F

Flóki Icelandic Young Malt

Flóki Icelandic Young Malt

Björk; check. Geysers; check.  That European Championship win over England; check (double check, if you’re Scottish). But whisky? Whisky isn’t exactly the first thing you’d think of when you think of Iceland. Alcohol wise, The Land Of Fire And Ice is better known for its production of Brennivin, an aqua vitae known affectionately as Black Death or Opal, something I can only describe as akin to some very boozy Covonia.  So this offering, Flóki, from the country’s first whisky distillery is an interesting move.

Eimverk Distillery was opened in 2009 and produces whisky made from 100% Icelandic barley. At this point, as Mark starts to rub his thighs, it might be good to point out that the family farm, where the majority of the barley is grown, is situated at the foot of Hekla, one of Iceland’s most active volcanoes. The distillery mostly uses a local variety called Kría; a fast growing, two-row strain which, according to Egill Thorkelsson, Eimverk’s Master Distiller, is similar to the strains of barley which were used 300 years ago in Scotland. With long periods of daylight in short, cool summers, this is an intentionally selected hardy strain and, according to the website, ‘imparts a sweet bready maltiness and complex spice notes’ to the spirit. The distillery has also used other barley strains, closer in type to bere barley, for the other forthcoming whiskies in their range – Filipa and Ugla.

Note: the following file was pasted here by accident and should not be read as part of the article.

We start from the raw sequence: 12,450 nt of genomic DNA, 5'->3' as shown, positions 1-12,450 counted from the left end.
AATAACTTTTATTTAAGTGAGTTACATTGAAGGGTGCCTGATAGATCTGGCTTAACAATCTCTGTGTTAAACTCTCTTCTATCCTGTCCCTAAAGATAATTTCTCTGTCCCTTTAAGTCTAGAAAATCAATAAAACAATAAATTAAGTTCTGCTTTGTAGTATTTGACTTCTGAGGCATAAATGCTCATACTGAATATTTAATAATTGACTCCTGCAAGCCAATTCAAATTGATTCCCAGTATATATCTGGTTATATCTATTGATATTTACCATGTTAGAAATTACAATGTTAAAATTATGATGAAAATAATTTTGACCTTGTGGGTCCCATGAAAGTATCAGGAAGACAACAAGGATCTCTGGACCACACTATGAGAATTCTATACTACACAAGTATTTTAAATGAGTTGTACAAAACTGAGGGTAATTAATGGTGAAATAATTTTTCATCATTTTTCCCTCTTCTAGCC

The distillery has three main brands: Flóki (whisky), Vor (gin) and Víti (vodka). Of the Flóki range, there have been three expressions to date, including the first three year old whisky which was released in November last year.  Committed to using 100% local ingredients, this distillery policy extends to the use of sheep dung for its smoked version: Young Malt Sheep Dung Smoked Reserve. With sheep outnumbering Iceland’s population by nearly two and a half to one, the plentiful supply of sheep dung has meant that its use to smoke food isn’t a new phenomenon. Personally, for a distillery, I think this is an inspired move; it’s essentially a win-win situation. Should someone point out that the whisky tastes like shit… well, goal achieved. And if they don’t; well, that’s good too.

The Flóki Young Malt – the first release – is a bottling of spirit matured for between one and two years in virgin American oak barrels.

Flóki Icelandic Young Malt

Flóki Icelandic Young Malt – Review

On the nose: hamster bedding (an insight into my childhood!); fresh but quite soft without the usual harshness of young spirit; slight hint of sandalwood aftershave; yeasty and doughy; subtle notes of strawberry Chewits.

In the mouth: more complex than the nose suggested; the strawberry Chewits come to the fore quite quickly; buttered toast; slight hints of cloves and nutmeg which last into the finish; when the spice subsides, a distinct taste of foamy shrimps emerges which is long lasting.

Conclusions

By no means outstanding, it certainly shows promise. Although bottled at the slightly higher strength of 47% abv, it does, however, retail at £45.95 for 50cl (equal to £64.34 for 70cl) which does render it on the pricey side. I was gifted a 50ml miniature from a friend and, as much as I enjoyed it, I wouldn’t be prepared to spend that much on a full bottle.

Score: 5/10

(It would’ve been 6 were it not for the price.)

CategoriesElsewhere
Tags

Leave a Reply

Your e-mail address will not be published. Required fields are marked *